I love to photograph horses. I only have one. Horse, that is.
After taking ten hundred thousand pictures of him, they all start looking the same. I really think I can focus in on the exact same strand of ear fuzz I did last week. And somehow, those shots of him eating grass just aren't getting any different. The grass is still green. And he's still eating.
Luckily, I know other people with horses. Paint Girl has a couple of ponies I can take pictures of.And the stable my mom boards her gelding at has a plethora of horses turned out in fields on a daily basis.
They are like magnets to my Nikon.
And if I didn't have said equines at my disposal, I'd probably drive around and sneak out of the car and take pictures of ponies in pastures from the side of the road. And drive away really fast when people got suspicious.
I'm kidding. Maybe.
There is only one small, tiny problem.I am short. Let me rephrase that. I am petite. Five-foot-almost-three-inches, to be exact.Therefore, since these horses are not mine and I do not handle them or go into their pastures, I capture their images over, between, or through fence rails or wire. Like it or not, it becomes part of the photo.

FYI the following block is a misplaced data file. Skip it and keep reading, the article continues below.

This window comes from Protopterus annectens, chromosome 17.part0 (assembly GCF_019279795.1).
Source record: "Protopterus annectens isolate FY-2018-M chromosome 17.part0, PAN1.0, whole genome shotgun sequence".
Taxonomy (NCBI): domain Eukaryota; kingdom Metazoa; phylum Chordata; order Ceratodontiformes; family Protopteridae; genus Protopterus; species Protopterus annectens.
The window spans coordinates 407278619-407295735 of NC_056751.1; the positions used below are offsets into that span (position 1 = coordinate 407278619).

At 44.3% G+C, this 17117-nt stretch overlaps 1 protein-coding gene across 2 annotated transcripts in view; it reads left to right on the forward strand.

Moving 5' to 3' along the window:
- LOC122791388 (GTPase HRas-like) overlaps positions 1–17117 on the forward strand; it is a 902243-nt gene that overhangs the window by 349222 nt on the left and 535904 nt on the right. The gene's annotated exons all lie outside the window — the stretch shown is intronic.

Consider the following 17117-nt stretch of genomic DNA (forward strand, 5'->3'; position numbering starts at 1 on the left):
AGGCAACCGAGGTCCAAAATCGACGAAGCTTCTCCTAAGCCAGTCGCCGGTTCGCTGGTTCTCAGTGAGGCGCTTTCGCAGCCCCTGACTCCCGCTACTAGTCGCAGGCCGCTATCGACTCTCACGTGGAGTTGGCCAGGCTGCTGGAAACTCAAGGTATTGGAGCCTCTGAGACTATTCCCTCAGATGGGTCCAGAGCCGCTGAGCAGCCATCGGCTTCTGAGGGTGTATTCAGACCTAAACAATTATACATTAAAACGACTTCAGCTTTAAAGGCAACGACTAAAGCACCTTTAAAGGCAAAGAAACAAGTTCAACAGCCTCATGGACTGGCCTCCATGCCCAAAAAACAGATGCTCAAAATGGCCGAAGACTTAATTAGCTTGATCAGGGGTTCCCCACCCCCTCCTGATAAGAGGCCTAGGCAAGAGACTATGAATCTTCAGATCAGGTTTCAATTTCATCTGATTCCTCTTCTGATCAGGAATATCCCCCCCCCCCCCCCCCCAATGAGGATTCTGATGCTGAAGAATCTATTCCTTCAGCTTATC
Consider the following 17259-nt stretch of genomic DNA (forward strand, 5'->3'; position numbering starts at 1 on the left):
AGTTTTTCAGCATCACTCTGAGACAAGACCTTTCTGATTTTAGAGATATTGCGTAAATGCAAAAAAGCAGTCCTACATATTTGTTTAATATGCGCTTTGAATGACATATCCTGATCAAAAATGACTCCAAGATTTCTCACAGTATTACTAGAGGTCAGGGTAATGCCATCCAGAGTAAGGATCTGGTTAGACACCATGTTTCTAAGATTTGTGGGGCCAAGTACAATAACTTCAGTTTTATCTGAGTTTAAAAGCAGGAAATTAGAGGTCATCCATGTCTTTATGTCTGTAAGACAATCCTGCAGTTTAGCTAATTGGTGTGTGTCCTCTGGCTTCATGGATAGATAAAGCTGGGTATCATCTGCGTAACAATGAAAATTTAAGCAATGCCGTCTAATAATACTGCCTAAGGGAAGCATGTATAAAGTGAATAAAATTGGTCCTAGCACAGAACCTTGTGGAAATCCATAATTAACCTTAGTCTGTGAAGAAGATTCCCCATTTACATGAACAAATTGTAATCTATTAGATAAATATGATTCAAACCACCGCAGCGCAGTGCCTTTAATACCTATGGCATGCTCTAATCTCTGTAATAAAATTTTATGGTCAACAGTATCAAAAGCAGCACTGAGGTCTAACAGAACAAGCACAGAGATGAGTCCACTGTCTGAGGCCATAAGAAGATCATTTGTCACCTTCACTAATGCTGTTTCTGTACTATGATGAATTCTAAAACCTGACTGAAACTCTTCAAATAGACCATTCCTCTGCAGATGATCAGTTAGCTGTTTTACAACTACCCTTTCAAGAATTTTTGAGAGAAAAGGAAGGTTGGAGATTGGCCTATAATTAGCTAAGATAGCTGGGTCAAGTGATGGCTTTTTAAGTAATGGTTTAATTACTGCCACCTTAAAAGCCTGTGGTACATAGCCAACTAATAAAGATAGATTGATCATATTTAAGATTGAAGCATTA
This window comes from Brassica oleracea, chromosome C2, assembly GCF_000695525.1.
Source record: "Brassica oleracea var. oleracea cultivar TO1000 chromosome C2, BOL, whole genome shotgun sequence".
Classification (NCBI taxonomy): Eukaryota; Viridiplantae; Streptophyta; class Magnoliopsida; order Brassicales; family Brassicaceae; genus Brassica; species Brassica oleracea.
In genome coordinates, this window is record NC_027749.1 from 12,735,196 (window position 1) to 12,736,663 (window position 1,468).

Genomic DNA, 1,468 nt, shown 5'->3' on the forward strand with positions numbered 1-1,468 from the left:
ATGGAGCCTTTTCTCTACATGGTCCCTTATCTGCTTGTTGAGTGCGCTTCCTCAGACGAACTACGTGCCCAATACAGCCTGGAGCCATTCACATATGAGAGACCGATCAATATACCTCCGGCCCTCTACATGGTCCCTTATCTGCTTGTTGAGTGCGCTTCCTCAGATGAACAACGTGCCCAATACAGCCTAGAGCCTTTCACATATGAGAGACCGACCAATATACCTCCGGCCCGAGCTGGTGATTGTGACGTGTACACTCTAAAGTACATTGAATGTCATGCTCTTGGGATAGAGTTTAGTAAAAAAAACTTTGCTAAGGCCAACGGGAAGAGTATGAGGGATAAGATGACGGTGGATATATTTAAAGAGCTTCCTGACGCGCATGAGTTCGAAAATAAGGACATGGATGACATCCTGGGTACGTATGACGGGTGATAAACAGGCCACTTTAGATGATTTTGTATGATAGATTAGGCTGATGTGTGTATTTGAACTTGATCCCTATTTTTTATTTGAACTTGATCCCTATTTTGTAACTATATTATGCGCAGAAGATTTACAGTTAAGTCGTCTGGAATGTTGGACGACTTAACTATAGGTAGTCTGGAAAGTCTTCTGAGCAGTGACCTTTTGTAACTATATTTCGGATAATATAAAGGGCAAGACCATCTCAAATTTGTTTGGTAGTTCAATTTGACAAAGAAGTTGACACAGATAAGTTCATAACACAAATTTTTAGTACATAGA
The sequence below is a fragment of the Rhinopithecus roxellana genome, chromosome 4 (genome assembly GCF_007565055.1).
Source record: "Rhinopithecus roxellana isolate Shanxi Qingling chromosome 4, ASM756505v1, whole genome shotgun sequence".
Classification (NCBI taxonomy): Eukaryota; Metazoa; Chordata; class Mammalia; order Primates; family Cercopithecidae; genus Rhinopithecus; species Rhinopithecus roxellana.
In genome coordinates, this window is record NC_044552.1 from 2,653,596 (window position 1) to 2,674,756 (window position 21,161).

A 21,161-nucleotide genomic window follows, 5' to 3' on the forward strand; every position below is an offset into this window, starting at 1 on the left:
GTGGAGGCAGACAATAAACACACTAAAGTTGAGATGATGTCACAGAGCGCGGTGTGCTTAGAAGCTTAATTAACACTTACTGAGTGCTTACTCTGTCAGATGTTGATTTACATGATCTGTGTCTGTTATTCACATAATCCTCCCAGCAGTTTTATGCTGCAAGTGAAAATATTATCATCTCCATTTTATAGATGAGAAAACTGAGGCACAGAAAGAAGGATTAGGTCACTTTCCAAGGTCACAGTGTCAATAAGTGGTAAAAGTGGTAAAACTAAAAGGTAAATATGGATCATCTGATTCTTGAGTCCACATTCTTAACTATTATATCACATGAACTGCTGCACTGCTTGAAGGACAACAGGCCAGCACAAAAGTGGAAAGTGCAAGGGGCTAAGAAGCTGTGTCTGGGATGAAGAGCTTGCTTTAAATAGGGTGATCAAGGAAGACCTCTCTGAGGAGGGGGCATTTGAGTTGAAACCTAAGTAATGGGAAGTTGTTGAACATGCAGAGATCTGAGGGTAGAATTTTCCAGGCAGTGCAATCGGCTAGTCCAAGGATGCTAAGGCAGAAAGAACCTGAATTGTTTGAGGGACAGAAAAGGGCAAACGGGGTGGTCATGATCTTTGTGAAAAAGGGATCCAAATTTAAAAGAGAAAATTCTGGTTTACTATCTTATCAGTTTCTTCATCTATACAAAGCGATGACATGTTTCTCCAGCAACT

I find beauty in each individual horse. They are so different than my own. Often, it's not until I download the photos of a horse I don't know that I see the expression I've captured. Then it's like wow. Look at that horse's eye. Look at her ears! That horse is scared. That horse is so curious.
I hoped to take photos of my mom and auntie's horses for them over the holidays. In the frenzy of company and holiday festivities, it didn't happen. I think we'll wait until the weather cheers up a bit.
Besides, it's hard to get all of the parties involved motivated to wander outside for a photo shoot when it is 34 degrees and raining.
Here are my three favorite things about photographing horses:
1. Eyes and ears. They say it all. End of story.
2. Good hair! A long forelock and mane. Especially when it is ungroomed and has a little movement to it. Also, I don't mind photographing a horse with a winter coat. It captures the light and has a softness and glow to it. It gives an organic look to the photo. Did I really just use the word organic, and not in reference to pesticide-free food? Help me.
3. Movement. This one is hard. Most of the time, horses in their natural environment are at the fence to see if you have any treats. Or they are just staring curiously at that black thing in front of your face. Although that works in my favor- I get good ears. They rarely want to strut their stuff for you!
Unless you're Paint Girl. Now she can make 'em move!